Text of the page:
So I think the problem I fixed is actually fixed, but as predicted by others, some of the other caps may be on their way out as well. I haven't done any testing, but it seems semi-random, but happens when there is a heavy RAM load (games) after more than 24h of uptime. If I reboot and then play a game, I can do it for hours just fine, but after ~24 hours, it starts off fine and then just randomly does weird stuff.

Weird stuff like sound freezes and loops the same 100ms of audio indefinitely. At this time, I can still do caps lock and ctrl+alt+del and pull up task manager, but that's about all I can do.

When this machine gets "retired" and becomes my 24TB file server, I'm pretty sure I'm going to pull the second CPU out and move all the RAM to the cpu_0 bank. That will drop 130w of power consumption right there, and hopefully leave the quirky behavior of cpu_1 and its memory banks behind.

For now.. I just have to reboot to play a game. Sure it takes about 4 minutes and I have to umount all the NFS shares on the remote machines before doing so (otherwise they complain about stale handles), but I don't want to mess with anything while its the only thing I have for a daily driver. Last time I changed the CPU configuration (added second CPU), it worked for two POSTs and then went brick with no explanation (got an RMA of course).
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record uptime: 1511d 20h 19m (ended due to the power brick giving-up)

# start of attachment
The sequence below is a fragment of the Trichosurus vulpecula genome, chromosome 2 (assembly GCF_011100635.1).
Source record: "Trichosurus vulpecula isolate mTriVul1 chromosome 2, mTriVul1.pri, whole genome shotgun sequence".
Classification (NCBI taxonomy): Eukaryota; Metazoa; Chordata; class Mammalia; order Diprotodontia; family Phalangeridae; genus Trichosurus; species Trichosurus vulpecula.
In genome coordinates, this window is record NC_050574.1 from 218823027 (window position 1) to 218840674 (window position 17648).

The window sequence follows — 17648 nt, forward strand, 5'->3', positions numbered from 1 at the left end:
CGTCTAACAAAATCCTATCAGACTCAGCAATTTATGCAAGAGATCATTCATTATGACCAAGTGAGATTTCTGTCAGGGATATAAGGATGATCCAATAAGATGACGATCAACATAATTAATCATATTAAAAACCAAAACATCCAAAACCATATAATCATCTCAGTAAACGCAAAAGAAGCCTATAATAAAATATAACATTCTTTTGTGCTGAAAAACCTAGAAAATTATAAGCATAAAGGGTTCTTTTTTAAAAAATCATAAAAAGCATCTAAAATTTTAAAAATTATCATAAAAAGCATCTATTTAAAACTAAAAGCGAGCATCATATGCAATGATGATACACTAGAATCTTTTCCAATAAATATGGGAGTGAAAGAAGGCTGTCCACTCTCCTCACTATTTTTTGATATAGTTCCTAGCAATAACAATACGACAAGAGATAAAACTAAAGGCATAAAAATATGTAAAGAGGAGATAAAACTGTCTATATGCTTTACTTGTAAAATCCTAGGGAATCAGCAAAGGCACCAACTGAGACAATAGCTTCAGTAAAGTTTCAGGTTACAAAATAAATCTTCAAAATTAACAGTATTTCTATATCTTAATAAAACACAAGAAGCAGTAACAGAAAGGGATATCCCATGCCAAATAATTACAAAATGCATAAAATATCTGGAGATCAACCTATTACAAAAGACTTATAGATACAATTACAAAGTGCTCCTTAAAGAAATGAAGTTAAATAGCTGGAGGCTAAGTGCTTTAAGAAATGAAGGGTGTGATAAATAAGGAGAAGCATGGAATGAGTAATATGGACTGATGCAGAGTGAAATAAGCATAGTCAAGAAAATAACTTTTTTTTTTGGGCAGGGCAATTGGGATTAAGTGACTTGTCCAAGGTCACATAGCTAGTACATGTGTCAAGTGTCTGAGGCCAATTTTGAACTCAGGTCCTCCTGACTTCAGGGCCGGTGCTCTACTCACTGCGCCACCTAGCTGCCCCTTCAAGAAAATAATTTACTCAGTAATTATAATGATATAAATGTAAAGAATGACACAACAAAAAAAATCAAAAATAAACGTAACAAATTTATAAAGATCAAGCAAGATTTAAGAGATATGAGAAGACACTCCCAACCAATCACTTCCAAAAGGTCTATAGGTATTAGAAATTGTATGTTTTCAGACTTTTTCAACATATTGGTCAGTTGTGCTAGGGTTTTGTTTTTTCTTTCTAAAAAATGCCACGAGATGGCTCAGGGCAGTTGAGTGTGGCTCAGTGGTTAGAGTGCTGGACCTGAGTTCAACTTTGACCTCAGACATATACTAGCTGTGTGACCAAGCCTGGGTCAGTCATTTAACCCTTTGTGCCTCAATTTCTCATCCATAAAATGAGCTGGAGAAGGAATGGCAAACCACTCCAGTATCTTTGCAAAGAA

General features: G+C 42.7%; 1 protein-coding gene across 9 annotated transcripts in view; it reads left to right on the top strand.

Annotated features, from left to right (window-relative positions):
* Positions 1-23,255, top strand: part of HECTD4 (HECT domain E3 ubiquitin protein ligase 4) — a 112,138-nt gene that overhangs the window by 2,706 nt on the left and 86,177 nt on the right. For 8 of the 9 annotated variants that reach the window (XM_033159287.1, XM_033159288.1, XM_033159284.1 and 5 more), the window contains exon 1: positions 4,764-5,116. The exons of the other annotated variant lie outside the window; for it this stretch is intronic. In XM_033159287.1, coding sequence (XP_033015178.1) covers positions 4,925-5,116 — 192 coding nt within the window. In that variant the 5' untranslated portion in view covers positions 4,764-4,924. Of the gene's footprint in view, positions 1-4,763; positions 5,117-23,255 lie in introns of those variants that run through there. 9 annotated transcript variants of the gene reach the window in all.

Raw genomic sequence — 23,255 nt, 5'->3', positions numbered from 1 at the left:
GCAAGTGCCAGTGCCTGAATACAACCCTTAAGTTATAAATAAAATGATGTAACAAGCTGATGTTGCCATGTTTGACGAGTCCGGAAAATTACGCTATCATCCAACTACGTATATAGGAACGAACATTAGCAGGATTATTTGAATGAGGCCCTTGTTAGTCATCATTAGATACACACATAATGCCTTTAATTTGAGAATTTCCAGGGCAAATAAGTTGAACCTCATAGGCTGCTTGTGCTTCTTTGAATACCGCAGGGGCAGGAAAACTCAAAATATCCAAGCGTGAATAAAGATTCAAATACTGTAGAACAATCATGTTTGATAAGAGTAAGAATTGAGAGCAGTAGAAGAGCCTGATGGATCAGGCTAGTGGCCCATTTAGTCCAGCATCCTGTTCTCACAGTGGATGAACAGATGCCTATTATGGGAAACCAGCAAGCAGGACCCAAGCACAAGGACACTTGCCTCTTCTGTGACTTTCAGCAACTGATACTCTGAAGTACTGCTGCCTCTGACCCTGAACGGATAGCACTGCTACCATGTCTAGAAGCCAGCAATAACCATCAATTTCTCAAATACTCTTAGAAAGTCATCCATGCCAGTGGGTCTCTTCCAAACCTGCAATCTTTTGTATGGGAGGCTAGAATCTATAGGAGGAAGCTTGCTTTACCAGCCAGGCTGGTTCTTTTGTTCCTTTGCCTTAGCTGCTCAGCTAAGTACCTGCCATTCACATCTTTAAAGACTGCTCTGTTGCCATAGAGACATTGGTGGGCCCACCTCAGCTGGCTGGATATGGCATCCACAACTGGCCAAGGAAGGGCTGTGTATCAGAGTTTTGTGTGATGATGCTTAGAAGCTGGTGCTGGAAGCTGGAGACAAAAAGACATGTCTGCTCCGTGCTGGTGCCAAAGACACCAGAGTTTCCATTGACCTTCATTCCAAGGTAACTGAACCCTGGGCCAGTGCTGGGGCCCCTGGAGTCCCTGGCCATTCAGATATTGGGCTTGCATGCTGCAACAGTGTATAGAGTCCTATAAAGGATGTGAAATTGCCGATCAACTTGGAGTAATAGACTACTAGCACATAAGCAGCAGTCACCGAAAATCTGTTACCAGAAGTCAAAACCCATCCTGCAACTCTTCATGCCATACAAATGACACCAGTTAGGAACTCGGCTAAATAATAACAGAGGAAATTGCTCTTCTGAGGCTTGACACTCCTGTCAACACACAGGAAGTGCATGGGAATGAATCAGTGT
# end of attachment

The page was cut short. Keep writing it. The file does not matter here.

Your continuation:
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Message 1155231 - Posted: 23 Sep 2011, 13:38:06 UTC

Oh yes, I've very recently had to replace a capacitor on a mother-board. Its a slightly sad tale involving, a very large Scythe Ninja 2 HS unit with very little room to push down the HS 'locking pins' to the S775 socket mounting on an MSI P35 board..........and a screwdriver. Yep, the screwdriver slipped, after it had taken me 25 mins to get the HS off in the first place! Managed to replace it OK, but instead of the nice 'metal can' (is that what they call 'solid', these days?) electrolytic that was there, the only thing I could find of the same ratings, was a standard item from a suspect Gigabyte board. It works fine, but I'll replace it with the proper item, when I can find one from a UK supplier.

To The Kitty-man. Blowing the mid-range cross-over caps to Space Truckin'? Respect!



Don't take life too seriously, as you'll never come out of it alive!
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Message 1155273 - Posted: 23 Sep 2011, 15:38:21 UTC - in response to Message 1155231.  

...
Managed to replace it OK, but instead of the nice 'metal can' (is that what they call 'solid', these days?) electrolytic that was there,...

The metal can is intended to keep non-solid electrolyte inside. Solid electrolyte doesn't need a metal can...
                                                                   Joe
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Message 1155299 - Posted: 23 Sep 2011, 16:18:31 UTC - in response to Message 1155231.  



To The Kitty-man. Blowing the mid-range cross-over caps to Space Truckin'? Respect!



LOL...thanks.
That was about 33 years ago.
And still "Space Truckin'".

Meow!

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Message 1155317 - Posted: 23 Sep 2011, 16:46:02 UTC - in response to Message 1155273.